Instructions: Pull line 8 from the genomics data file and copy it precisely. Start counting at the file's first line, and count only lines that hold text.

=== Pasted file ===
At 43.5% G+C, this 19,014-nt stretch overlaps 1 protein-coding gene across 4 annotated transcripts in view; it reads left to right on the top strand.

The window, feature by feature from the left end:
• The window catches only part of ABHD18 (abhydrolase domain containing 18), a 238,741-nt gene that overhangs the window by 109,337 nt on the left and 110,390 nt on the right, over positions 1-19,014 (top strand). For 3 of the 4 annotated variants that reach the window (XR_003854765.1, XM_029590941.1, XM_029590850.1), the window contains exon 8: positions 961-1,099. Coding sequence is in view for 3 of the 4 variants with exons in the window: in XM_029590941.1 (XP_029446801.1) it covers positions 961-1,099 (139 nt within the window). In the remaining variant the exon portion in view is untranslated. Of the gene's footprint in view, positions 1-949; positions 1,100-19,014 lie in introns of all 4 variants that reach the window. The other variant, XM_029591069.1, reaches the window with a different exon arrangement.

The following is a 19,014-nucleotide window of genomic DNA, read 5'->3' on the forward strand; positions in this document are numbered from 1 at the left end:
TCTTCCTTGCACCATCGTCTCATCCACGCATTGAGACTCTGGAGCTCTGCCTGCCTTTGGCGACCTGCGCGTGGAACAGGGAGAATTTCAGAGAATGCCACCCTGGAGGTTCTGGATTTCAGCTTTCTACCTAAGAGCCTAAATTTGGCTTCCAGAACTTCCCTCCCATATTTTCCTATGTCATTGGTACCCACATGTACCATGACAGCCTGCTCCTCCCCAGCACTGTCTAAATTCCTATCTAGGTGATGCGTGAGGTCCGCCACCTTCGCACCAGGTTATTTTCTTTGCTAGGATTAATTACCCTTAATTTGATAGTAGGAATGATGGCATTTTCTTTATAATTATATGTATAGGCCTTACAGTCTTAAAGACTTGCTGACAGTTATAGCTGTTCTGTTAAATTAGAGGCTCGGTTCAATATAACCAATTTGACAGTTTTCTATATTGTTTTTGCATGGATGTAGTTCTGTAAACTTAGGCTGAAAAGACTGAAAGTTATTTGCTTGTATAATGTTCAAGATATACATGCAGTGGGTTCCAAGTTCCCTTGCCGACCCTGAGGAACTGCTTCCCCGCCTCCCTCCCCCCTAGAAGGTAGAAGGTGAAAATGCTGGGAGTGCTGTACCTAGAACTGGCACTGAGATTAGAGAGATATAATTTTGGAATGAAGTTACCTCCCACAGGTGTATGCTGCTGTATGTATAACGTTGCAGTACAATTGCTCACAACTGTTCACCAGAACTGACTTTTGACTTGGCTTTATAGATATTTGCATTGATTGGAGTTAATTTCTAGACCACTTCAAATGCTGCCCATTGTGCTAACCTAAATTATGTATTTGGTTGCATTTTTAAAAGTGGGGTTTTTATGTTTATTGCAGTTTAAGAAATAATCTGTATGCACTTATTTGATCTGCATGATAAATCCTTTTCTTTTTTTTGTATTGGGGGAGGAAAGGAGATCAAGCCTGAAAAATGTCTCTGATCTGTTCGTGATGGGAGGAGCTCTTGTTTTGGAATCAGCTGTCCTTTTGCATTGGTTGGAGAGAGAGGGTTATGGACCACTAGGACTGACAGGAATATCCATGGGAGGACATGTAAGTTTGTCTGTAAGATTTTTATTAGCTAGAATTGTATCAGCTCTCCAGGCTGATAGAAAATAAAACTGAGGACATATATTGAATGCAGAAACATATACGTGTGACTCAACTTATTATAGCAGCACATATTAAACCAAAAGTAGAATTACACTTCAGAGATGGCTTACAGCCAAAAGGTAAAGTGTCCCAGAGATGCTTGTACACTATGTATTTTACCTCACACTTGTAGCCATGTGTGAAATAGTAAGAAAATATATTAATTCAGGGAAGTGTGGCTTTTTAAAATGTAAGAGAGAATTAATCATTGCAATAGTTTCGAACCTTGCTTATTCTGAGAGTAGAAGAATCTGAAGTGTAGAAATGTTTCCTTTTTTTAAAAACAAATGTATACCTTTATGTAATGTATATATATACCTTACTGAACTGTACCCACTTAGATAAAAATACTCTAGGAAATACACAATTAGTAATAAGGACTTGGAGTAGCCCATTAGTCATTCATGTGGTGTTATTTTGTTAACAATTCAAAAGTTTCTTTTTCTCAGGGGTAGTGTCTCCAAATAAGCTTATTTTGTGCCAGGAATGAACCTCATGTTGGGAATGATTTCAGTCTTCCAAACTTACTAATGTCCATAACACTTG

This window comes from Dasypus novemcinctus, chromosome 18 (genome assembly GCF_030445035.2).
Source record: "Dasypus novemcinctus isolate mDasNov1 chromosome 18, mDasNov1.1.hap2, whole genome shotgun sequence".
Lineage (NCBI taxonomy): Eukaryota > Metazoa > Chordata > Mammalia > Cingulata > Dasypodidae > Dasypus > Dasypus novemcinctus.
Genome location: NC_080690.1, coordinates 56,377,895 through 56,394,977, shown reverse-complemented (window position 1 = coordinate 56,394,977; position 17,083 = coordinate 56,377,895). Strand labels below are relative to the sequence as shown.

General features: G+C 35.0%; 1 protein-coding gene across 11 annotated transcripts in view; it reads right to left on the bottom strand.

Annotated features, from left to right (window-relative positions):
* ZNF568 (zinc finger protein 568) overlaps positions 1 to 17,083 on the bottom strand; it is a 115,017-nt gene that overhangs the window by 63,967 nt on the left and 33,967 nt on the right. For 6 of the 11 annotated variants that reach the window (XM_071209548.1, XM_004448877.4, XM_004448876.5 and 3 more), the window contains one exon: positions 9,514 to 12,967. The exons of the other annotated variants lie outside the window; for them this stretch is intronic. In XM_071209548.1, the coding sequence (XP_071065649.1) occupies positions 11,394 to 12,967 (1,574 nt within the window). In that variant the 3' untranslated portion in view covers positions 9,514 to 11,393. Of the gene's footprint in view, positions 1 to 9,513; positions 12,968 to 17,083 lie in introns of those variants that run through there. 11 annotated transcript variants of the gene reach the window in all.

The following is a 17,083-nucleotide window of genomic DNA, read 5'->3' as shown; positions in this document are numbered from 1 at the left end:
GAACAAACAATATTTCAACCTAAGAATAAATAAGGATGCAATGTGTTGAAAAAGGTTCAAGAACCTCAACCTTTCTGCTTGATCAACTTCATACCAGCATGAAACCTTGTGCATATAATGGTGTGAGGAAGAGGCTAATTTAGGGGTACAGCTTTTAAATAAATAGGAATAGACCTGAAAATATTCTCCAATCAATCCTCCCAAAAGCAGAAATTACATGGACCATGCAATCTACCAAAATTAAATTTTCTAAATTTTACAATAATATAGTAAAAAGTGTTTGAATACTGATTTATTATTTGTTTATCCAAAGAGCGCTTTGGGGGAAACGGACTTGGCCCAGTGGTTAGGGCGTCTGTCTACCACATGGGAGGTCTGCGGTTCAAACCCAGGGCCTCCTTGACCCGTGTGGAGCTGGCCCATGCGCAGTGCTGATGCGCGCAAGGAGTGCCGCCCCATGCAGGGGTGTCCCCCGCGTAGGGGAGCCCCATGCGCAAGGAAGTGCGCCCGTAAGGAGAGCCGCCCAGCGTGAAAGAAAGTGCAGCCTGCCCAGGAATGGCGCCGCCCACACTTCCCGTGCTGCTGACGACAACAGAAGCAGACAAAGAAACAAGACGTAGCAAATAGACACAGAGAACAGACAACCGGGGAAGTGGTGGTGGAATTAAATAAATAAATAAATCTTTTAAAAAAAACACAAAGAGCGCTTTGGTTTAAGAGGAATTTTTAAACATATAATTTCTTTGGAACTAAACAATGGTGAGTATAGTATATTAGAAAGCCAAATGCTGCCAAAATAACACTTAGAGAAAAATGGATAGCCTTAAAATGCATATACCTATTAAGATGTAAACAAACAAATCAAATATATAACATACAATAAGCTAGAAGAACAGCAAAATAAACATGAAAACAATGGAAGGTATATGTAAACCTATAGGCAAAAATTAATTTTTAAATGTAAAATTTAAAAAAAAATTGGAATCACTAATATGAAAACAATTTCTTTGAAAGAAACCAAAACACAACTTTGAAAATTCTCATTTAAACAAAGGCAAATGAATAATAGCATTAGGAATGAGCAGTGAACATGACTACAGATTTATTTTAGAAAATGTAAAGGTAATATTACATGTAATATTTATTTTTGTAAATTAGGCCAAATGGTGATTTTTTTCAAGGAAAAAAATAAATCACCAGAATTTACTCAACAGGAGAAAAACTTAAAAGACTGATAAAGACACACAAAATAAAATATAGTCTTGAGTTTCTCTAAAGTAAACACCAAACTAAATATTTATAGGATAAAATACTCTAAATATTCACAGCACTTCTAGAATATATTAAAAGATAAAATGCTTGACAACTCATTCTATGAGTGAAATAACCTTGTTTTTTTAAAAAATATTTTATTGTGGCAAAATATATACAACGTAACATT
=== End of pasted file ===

Lineage (NCBI taxonomy): Eukaryota > Metazoa > Chordata > Mammalia > Cingulata > Dasypodidae > Dasypus > Dasypus novemcinctus.